In other words, the biggest issue with helicopter money—as with quantitative easing—is the question of how to drain these funds from the system. It becomes clear just how problematic both policies are when the difficulty of draining reserves is taken into account. Yet in all the discussion about helicopter money and quantitative easing in Japan and elsewhere, almost no one has touched on the massive costs involved in mopping up the excess reserves created under these policies. Everyone emphasizes the benefits of these policies when introduced while ignoring that those benefits are small indeed when we examine the costs and benefits over the policy's lifetime. As one example of this bias, Waseda University professor Masazumi Wakatabe argued in a Nikkei column titled "Easy Economics" that helicopter money is preferable to quantitative easing inasmuch as it enables the government to undertake fiscal stimulus without increasing its liabilities.

I suspect that the helicopter money envisioned by Mr. Wakatabe involves the issuance of government scrip or direct central bank underwriting of perpetual zero-coupon bonds. However, he makes no mention whatsoever of how the liquidity created via these methods will be drained from the system once private-sector demand for loans recovers.

Helicopter money offers no benefits whatsoever over policy's lifetime

As described above, the only way to mop up liquidity that has been created using these methods is for the government to issue bonds and not spend the proceeds. I think this would be more difficult from both a legal and practical perspective than winding down quantitative easing, which in itself is no easy task. Moreover, the amount of government debt that must ultimately be acquired by the private sector is no different from a case in which the government had issued bonds to fund fiscal stimulus from the outset.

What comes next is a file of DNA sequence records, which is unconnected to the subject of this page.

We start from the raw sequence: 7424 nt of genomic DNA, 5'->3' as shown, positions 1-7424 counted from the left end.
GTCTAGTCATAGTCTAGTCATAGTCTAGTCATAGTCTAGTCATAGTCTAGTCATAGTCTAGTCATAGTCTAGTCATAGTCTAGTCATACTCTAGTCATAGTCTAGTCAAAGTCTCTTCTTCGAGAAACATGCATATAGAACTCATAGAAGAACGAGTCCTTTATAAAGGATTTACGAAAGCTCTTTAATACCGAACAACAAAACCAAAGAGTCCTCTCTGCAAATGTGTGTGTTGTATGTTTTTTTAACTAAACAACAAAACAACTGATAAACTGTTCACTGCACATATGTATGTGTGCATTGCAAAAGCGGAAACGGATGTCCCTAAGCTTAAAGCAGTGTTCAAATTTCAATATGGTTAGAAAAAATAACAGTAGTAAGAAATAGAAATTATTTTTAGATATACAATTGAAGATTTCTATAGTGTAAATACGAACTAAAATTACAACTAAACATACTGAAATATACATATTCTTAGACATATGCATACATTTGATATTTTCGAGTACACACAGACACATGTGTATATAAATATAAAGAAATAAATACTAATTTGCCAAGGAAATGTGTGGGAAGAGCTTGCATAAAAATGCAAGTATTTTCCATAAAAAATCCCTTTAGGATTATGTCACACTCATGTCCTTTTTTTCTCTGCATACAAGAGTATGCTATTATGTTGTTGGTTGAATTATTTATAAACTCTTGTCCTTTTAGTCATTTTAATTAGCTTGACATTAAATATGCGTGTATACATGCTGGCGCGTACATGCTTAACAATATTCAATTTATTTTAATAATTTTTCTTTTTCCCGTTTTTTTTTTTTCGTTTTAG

In short, whether fiscal stimulus is funded with government scrip and zero-coupon bonds or with the ordinary issue of government debt, the size of the government's liabilities will be the same in the end. Helicopter money offers no benefits whatsoever when viewed over the lifetime of the policy, including the eventual need to mop up liquidity.

4. Handing cash directly to consumers

A fourth version of helicopter money involves handing out money directly to consumers, without requiring it to pass through financial institutions. In this scenario, a consumer might open her mailbox one morning to find an envelope from the Bank of Japan containing ¥1mn. While that discovery may bring momentary happiness, I suspect she may feel a chill down her spine once she realizes everyone around her had received similar envelopes. And if such envelopes arrived day after day, the entire country would quickly fall into a panic as people lose all sense of what their currency is worth. Regardless of what buyers might wish to do, sellers would be forced to protect themselves, with stores putting up signs requesting payment in either foreign currency or gold. This is a nightmare scenario.

* * *

Why is helicopter money so popular?

What I find fascinating is why so many pundits in Japan and elsewhere continue to promote policies like quantitative easing and helicopter money while completely ignoring the need to eventually mop up all the liquidity created under these policies. One possibility is that this marks the last stand of the academic economists who have been insisting for the past three decades that monetary policy is the solution to all economic problems. Mr. Wakatabe, for example, declared without irony that "the problem of how to increase nominal GDP always has an answer: helicopter money." This argument completely ignores sellers' reactions and the ultimate cost of mopping up excess liquidity. Yet even Mr. Wakatabe acknowledged in the aforementioned Nikkei column that no matter how much money the central bank supplies under quantitative easing, "the money available for people to use will not increase unless financial institutions start lending more." This statement suggests that the professor has finally realized the shortcomings of monetary policy during a balance sheet recession, something we have been talking about for the last 20 years. And that, in turn, may be why these economists are now leaning in the direction of helicopter money, which could go directly to the households and not depend on financial institutions.